In his The Grand Design Hawking seems to take pains to set the record straight on his view of creation — no need for a prime mover, no intelligent design, no anthropic principle. None of that surprises me, since arguments for prime movers are logically inconsistent, if there’s a design here Mickey Mouse could have done better, and I can’t make coherent head or tail of the anthropic principle. What did surprise me was Hawking’s trashing of Aristotle on a scale with Bishop Tempier’s. He berates him for applying rationality where he should have observed, a peculiarly Procrustean habit of philosophers. In the context of rejecting prime movers and teleological causes (like the anthropic principle and intelligent design) it’s not surprising that Hawking is critical of Aristotle, who relied on both. But it seems a bit extreme. At one point he even says, without any further comment, “Philosophy is dead.”

I’m an Aristotle fan, not for his physics, but for his logic. A good logician doesn’t necessarily make a good empirical scientist and philosophers have always been weak on knowledge. Their motto should be akin to “those who can’t do, teach” — “They who don’t know anything, philosophize.” Perfect for logic, a science without content.

Everything and more

April 9, 2011

Btw, Wallace’s book on infinity, Everything and More, is an excellent, lucid treatment of the problems within mathematics (which implies scientific theory in general) and its application to the real world.

There are limits at the boundaries not only of mathematics, but also in logics — not only modal logics but even simple first order logic. Reminds me of a Kantian remark Russell made somewhere to the effect that our descriptions of phenomena only approach the phenomena from our descriptive perspective. The things themselves remain utterly mysterious. Worse, our descriptive apparatus is limited. Even ourselves as phenomena (pace Schopenhauer) cannot gain access to ourselves beyond our own descriptive apparatus — language, sensibility, logic and science. We can, at best, observe behavior and derive a few conclusions. Schopenhauer, prior to Darwin and armed only with Eastern religion, mistook that behavior for the thing in itself, when, really, it was just a character of evolutionary survival, not of the entire cosmos of phenomena or noumena. With sufficient scientific research, we approach explanation of both sentient and non sentient behavior … but substance itself? What can you say about the limits of knowledge? Is there a something beyond it or not? I’ve never been impressed with Wittgenstein’s cavalier gnome “It’s not a something, but it’s not a nothing either.” Well, so what? I think Rumsfeld said it better. We can have no access to it, and we don’t even know if there’s a there there.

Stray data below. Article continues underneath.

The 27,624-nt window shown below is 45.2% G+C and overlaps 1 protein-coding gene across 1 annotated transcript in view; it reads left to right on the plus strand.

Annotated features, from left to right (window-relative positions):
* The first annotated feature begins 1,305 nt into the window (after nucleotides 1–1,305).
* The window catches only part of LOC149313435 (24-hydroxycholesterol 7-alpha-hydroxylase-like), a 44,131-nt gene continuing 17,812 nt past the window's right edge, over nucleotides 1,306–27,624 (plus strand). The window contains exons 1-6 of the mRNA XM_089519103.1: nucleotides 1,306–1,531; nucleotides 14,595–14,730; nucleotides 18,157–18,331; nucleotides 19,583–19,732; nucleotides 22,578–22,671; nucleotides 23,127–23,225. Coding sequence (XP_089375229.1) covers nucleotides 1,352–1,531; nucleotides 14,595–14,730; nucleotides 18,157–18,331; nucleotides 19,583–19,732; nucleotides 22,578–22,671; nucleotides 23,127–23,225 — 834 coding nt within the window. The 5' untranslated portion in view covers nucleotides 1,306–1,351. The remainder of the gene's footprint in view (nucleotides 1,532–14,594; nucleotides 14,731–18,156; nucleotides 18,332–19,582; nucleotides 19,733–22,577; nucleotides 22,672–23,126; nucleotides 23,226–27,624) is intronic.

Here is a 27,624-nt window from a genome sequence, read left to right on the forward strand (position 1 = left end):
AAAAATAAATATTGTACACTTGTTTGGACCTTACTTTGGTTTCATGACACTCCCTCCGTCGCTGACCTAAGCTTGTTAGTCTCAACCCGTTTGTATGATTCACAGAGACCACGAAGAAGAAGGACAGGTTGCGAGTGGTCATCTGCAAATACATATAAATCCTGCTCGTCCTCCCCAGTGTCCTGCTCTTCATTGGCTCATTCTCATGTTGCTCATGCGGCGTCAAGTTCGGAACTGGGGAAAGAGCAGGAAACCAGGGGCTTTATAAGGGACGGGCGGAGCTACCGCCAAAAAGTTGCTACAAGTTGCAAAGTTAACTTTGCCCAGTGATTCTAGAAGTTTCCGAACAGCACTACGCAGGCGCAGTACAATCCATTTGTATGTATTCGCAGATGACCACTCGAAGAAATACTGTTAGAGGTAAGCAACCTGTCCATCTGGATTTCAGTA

Which brings me back to the notion of explanation in the sciences: the theory of evolution has explanatory value for psychology (despite Fodor’s just complaint that it is, at this point, merely post hoc and not predictive) because it is a theory independent of emotions or sensibility. It is not just a statistical account of emotions under conditions (the behaviorist model). It is a theory of species development in general. I think Fodor is right that it is post¬† hoc and unpredictive, but it still has explanatory power, just post hoc. Maybe that’s the best place to rest on Fodor’s complaint: natural selection is explanatory but not yet predictive.